John Starks: Yeah, it is a little crazy, but like I say, hes a throwback to the old-school days and guys like that understand what it means to be in this league and they work at it. If youre a big man and youre working hard like that, you can stay in this league because they need guys like him with his experience to help with the young players, so its good to see that hes still kicking the tires.

Aggrey Sam is CSNChicago.com's Bulls Insider. Follow him @CSNBullsInsider on Twitter for up-to-the-minute Bulls information and his take on the team, the NBA and much more.

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Nikola Mirotic reflects on pump fakes, maddening March, future in Chicago

Nikola Mirotic reflects on pump fakes, maddening March, future in Chicago

If there's a more maddening player in the Eastern Conference than Nikola Mirotic, that player's psychologist should be getting paid double considering Bulls fans have been talking to themselves about Mirotic so much over the past three years.

And as they've reached no conclusion on Mirotic, along with many other sage minds, only one thing is for certain: March is his month.

Meaning it's the month where it becomes maddening to watch him play and probably equally as maddening for his teammates who've watched his inconsistencies for the better part of four months or so.

Averaging 16.0 points and 5.9 rebounds in 41 career March games, it's the only full month where Mirotic averages in double figures for his career—meaning there's a lot of inconsistencies to wade through to get to the proverbial pot of gold.

In 2014-15, he emerged as the NBA's best fourth-quarter scorer that month when the Bulls were without both Derrick Rose and Jimmy Butler. Last season, he came back fresh after an appendectomy took a big chunk of his year.

This year, there's no big macro reason. He's just playing definitively, making quick movements and it's paying off as his two best scoring games took place within a four-day span (28 against both Detroit and Milwaukee).

"Right now, you see I'm shooting without hesitation," Mirotic said to CSNChicago.com. "Just catch and shooting. It's a great feeling."

No word on whether Mirotic hears the fans in the arena or the twitterverse screaming for him to ditch the pump fake that he actually admits it got in his head, but this season has been a roller coaster of the most dramatic kind, as the Bulls are still vying for playoff positioning with eight games remaining in the regular season.

"Sometimes, especially when I'm reading you guys (media), Niko pump fake, pump fake," Mirotic said with a smile. "Okay, no more pump fakes, just fire that ball. I'm laughing because you guys are (right)…that's true. You guys want me to shoot. It doesn't look good when you pump fake every time you have a wide-open shot."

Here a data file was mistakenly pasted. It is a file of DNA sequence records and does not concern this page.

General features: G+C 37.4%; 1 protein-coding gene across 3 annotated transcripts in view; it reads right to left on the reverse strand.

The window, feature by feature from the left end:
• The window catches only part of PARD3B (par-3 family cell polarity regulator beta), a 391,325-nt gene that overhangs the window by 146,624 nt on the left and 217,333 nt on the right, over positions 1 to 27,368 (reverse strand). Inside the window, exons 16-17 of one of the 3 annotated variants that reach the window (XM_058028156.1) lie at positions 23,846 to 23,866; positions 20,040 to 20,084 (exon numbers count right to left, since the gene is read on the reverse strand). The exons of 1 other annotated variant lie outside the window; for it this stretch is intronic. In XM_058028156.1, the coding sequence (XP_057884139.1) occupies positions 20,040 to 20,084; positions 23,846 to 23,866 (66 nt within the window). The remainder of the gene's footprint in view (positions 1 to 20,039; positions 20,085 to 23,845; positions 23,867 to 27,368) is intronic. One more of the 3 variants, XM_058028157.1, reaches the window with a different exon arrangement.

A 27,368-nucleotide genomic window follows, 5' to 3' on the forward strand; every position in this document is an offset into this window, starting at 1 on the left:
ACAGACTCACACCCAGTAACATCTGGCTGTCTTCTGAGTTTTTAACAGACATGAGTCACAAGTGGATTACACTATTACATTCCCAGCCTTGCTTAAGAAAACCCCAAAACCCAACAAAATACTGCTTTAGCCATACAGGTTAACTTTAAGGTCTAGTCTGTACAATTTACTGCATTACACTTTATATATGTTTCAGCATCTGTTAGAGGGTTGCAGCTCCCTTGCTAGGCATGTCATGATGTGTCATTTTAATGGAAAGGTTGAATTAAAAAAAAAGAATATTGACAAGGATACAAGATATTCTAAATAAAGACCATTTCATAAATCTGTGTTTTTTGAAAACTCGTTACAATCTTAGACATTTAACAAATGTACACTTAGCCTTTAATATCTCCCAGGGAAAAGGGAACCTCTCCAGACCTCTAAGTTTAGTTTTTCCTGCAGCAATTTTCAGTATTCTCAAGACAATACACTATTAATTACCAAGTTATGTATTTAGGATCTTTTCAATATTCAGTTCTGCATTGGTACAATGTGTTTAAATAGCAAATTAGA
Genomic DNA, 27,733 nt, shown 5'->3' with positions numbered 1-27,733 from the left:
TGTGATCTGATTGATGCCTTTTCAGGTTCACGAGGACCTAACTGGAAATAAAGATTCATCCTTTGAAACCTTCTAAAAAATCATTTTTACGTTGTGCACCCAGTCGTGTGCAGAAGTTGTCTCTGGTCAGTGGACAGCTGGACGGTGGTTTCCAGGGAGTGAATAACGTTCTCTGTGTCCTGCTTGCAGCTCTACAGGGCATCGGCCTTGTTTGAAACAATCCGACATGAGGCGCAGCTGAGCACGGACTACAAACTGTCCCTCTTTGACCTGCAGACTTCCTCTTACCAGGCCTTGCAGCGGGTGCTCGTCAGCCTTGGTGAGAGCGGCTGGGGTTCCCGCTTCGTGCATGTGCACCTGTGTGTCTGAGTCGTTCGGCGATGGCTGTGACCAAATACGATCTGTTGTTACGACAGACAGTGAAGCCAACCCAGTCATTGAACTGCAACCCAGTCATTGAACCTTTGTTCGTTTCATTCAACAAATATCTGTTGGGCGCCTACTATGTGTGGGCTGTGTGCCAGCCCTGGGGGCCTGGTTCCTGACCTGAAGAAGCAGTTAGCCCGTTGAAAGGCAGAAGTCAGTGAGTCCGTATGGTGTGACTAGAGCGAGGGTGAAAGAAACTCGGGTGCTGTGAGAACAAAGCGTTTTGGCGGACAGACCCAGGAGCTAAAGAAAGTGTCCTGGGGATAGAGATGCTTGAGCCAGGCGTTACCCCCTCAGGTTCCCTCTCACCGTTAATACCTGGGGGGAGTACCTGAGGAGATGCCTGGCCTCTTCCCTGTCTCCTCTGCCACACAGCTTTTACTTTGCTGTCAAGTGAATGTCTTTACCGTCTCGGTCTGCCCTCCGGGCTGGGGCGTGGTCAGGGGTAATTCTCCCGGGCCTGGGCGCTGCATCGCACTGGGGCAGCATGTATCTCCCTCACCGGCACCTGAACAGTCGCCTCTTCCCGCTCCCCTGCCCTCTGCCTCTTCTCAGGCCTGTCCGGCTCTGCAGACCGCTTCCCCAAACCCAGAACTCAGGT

Being penciled in as a training camp starter due to the need for floor spacing, Taj Gibson quickly outplayed Mirotic for the power forward spot. Then Mirotic's up and down, down and up, season began.

Kind of like his pump fake that often drew more defensive attention for it's predictability than effectiveness, stability has been hard to find for a player many have been waiting on since the day he was drafted in 2011.

"I know the defenses are ready for my pump fake so now just like, shoot the ball," Mirotic said. "I've been spending a lot of hours working on my shot before practice, after practice, trying to catch the feeling."

Better late than never or too late?

That's the question surrounding Mirotic and he knows it, being aware of his status as a restricted free-agent-to-be, along with his trade value a month ago being so low, the Bulls could only get a future second-round pick for him from teams.

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With the Bulls having so many questions going into the future, who knows if they want to go through the up-and-down, down-and-up cycle with a talented player yet again, with a big-time financial commitment.

In a sense, Mirotic knows he's left plenty on the table as far as his play through the years and seems to be content with playing with a sense of freedom as the season concludes, whether he's back with the Bulls or not for next year and beyond.

"I just wanna leave a good impression for the Bulls," Mirotic said. "Whatever decision they make. It's been a pleasure. A lot of people dream to be here, I was one of those guys when I was in Europe. I was really like, I wanna go there and play for the Bulls. The history they have. For me, it's a dream come true. Whatever decision they make, I make, whatever. I don't know. The years here have been great. I know it's been up and down. It's been a pleasure and I just wanna finish right."